Fitness or Madness?
It all started innocently enough. I needed to get in better shape, and I have never really been
interested in a structured workout program. I don’t run, I don’t swim, I don’t “aerobicize” or do
Pilates, and, let’s face it, weightlifting is hazardous to your fingernails! Naturally, I decided to sign
up for a belly dance class.
I know what you are saying . . . “Isn’t belly dance like stripping, only without the pole?” Although
this is a common misconception, it isn’t at all like that. Belly dance is, apparently, the latest fitness
craze. Classes are taught in sports clubs and dance studios all over the country. Middle Eastern
dance, as it is more appropriately called, has become more and more popular in the United States,
and when done correctly, is an elegant and beautiful dance.
Of course, my first few attempts were far from elegant and beautiful! It takes months of practice
(for hours at a time) for that! I signed up for two classes a week, to give myself more studio time
and to hasten my transition.
“Oh, honey, it’s only for exercise”, I’d tell my husband as I ran out the door with my trusty water
bottle and an old scarf in hand. Our teacher had told us to always have water in class to keep us
from dehydrating, and she had instructed us to bring something to tie around our hips. It was
supposed to make us more aware of the placement of our bodies, and of our movements.
Of course, the instructor had on a coin belt. A very beautiful and very noisy, coin belt. Those of us
in the class were mesmerized. We really liked the sound the coins made. I wanted to make noise,
too! After purchasing a coin belt, I felt more Egyptian, more coordinated, more elegant, more . . .
noisy. Listening to the sound of the coins made me more aware of the movements and of the
music. I wanted more.
So, I started shopping. There are not many mainstream stores in our area carrying bellydance
items: jingly bras, jingly belts, jingly scarves, harem pants - these were only the first of the items I
purchased. I scoured the internet (especially eBay®) for belly dance earrings, necklaces, jingly
anklets, and bracelets. “It makes me feel more a part of the dance”, I’d say to my husband, on the
rare occasion he mustered up the nerve to ask. I ordered Moroccan music, Turkish music, Arabic
music, Indian music, and more. I ordered instructional DVDs, and I learned to dance with a plate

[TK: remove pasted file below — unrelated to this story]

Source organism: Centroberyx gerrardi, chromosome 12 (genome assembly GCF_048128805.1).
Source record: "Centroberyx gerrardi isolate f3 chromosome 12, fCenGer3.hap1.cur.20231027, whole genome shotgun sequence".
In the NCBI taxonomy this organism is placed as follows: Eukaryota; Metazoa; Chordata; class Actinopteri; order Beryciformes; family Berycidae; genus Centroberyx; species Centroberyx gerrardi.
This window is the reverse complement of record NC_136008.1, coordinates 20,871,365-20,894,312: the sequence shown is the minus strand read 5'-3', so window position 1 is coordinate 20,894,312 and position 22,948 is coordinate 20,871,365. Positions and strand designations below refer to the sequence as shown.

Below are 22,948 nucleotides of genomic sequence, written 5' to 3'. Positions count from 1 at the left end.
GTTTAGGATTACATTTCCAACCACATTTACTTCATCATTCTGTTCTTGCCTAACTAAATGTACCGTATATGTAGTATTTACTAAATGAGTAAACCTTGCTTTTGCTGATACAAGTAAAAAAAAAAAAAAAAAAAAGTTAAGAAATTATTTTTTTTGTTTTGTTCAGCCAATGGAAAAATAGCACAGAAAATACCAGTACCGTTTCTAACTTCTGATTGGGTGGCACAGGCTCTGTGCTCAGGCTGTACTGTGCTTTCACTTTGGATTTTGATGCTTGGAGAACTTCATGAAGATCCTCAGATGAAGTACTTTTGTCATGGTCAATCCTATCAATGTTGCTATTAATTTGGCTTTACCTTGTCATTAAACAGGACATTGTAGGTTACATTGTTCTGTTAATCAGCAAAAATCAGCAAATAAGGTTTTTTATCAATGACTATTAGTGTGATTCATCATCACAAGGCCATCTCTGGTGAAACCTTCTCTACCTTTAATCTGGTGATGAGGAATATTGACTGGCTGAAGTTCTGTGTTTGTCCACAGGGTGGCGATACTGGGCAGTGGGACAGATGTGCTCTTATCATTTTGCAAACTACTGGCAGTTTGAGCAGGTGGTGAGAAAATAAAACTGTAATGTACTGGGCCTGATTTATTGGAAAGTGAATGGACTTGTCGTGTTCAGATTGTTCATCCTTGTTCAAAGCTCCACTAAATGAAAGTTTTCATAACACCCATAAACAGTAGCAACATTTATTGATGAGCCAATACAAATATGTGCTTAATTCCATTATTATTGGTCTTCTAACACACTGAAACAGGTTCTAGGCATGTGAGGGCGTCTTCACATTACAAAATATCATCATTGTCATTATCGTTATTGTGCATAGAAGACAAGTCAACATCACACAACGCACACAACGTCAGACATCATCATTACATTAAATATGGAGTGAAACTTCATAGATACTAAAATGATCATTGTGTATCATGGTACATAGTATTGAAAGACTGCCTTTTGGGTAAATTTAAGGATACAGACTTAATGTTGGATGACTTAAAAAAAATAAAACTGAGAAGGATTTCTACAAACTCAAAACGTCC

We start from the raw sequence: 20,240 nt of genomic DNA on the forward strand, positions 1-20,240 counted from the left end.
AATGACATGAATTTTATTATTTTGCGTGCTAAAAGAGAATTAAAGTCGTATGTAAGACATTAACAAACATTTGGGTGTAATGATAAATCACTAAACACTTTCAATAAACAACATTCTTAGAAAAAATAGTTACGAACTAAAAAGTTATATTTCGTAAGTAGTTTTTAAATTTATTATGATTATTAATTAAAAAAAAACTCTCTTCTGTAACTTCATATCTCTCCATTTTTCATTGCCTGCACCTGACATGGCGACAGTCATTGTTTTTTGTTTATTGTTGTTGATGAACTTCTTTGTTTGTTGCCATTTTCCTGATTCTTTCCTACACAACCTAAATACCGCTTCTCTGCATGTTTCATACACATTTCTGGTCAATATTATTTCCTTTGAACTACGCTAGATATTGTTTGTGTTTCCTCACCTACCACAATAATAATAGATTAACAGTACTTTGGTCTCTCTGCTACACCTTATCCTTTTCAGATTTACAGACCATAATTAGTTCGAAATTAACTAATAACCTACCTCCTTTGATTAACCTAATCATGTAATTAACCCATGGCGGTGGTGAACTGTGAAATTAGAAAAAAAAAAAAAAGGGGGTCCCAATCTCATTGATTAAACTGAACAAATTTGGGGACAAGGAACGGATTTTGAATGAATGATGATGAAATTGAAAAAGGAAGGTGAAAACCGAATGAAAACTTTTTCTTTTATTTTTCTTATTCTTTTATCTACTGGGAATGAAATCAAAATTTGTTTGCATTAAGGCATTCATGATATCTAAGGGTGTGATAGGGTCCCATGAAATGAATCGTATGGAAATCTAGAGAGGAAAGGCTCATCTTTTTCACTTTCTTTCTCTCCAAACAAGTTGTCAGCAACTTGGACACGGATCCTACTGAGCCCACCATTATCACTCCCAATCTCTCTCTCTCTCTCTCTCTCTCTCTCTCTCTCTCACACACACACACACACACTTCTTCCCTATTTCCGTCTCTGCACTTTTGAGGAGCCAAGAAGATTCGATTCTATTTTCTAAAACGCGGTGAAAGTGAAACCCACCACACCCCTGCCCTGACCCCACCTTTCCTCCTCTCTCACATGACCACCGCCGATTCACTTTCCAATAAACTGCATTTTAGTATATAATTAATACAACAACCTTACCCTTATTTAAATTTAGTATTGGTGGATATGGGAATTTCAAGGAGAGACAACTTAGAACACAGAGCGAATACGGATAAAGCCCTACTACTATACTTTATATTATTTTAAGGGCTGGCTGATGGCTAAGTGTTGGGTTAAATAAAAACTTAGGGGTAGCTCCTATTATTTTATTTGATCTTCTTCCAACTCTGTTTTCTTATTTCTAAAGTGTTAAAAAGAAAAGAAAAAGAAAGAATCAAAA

of lighted candles on my head! And, oh, the sparkly costumes! Doesn’t every belly dancer need a
couple of those?
It had become an obsession. I had my packages sent to work so they would not be sitting on the
front porch in the weather (OK, I had them sent to work so my husband would not see the
packages sitting on the front porch. It is so much easier to say, “What, that old chiffon skirt with
seed beading? I’ve had that forever!” and “Darling, I know I showed you that jingly bra!”). The
Security Officers in the courthouse where I am employed regularly called from the screening area.
“Can you come down here and verify a package? The mailman is trying to bring it in. It has
strange writing on it, and when we sent it through the x-ray machine, it looks like has a lot of
wires. Could it be a bomb? Are you expecting something from Cairo, Egypt?”
I even set up an area in our basement for dancing. Those mirrors I replaced in the master bath
were perfect to line the walls and make it seem like a real dance studio! And my husband really
didn’t need a poker table, anyway!
My bid for fitness has been successful; I have lost 9 pounds, and managed to keep it off. I’ll keep
working to try to lose more, and to stay in better shape. Ultimately, my husband put his foot
down about the shopping, telling me that I had to stop the madness. How many hip scarves and
veils does one woman actually need? I could answer that question, but I have to run, I have a
bellydance class, and afterward, I might have to take a peek at those belly dance swords on eBay®!
|We thank and recognize our
partners for their contribution
to the success of Layali Layla
Middle Eastern Dance Co.